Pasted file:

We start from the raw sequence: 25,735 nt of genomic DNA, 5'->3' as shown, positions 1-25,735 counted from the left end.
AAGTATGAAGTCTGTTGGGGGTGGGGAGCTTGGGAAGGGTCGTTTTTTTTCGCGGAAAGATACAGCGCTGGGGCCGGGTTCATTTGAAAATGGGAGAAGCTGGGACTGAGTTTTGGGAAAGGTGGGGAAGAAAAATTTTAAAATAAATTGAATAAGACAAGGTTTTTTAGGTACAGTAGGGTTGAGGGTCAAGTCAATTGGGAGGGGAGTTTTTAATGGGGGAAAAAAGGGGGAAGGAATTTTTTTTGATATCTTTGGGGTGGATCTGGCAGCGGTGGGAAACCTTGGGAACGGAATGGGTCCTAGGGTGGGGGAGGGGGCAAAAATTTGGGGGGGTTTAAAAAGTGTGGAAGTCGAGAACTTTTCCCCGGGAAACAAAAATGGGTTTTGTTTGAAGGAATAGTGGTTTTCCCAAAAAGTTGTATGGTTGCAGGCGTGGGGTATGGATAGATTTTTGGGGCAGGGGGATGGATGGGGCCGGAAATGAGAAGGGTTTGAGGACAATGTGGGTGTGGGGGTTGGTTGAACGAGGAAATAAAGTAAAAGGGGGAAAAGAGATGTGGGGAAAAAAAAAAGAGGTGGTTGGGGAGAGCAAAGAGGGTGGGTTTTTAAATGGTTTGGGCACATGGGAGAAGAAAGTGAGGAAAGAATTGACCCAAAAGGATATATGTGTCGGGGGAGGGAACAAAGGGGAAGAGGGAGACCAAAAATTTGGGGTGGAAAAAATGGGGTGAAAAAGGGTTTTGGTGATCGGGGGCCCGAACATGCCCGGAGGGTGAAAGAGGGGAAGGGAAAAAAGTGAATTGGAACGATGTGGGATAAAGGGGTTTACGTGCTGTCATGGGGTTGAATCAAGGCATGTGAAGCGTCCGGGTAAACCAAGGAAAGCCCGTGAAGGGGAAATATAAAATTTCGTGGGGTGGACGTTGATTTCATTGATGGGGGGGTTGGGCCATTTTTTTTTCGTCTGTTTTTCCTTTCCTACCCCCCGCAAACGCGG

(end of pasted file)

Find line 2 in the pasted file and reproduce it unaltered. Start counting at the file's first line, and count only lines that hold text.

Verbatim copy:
AAGTATGAAGTCTGTTGGGGGTGGGGAGCTTGGGAAGGGTCGTTTTTTTTCGCGGAAAGATACAGCGCTGGGGCCGGGTTCATTTGAAAATGGGAGAAGCTGGGACTGAGTTTTGGGAAAGGTGGGGAAGAAAAATTTTAAAATAAATTGAATAAGACAAGGTTTTTTAGGTACAGTAGGGTTGAGGGTCAAGTCAATTGGGAGGGGAGTTTTTAATGGGGGAAAAAAGGGGGAAGGAATTTTTTTTGATATCTTTGGGGTGGATCTGGCAGCGGTGGGAAACCTTGGGAACGGAATGGGTCCTAGGGTGGGGGAGGGGGCAAAAATTTGGGGGGGTTTAAAAAGTGTGGAAGTCGAGAACTTTTCCCCGGGAAACAAAAATGGGTTTTGTTTGAAGGAATAGTGGTTTTCCCAAAAAGTTGTATGGTTGCAGGCGTGGGGTATGGATAGATTTTTGGGGCAGGGGGATGGATGGGGCCGGAAATGAGAAGGGTTTGAGGACAATGTGGGTGTGGGGGTTGGTTGAACGAGGAAATAAAGTAAAAGGGGGAAAAGAGATGTGGGGAAAAAAAAAAGAGGTGGTTGGGGAGAGCAAAGAGGGTGGGTTTTTAAATGGTTTGGGCACATGGGAGAAGAAAGTGAGGAAAGAATTGACCCAAAAGGATATATGTGTCGGGGGAGGGAACAAAGGGGAAGAGGGAGACCAAAAATTTGGGGTGGAAAAAATGGGGTGAAAAAGGGTTTTGGTGATCGGGGGCCCGAACATGCCCGGAGGGTGAAAGAGGGGAAGGGAAAAAAGTGAATTGGAACGATGTGGGATAAAGGGGTTTACGTGCTGTCATGGGGTTGAATCAAGGCATGTGAAGCGTCCGGGTAAACCAAGGAAAGCCCGTGAAGGGGAAATATAAAATTTCGTGGGGTGGACGTTGATTTCATTGATGGGGGGGTTGGGCCATTTTTTTTTCGTCTGTTTTTCCTTTCCTACCCCCCGCAAACGCGG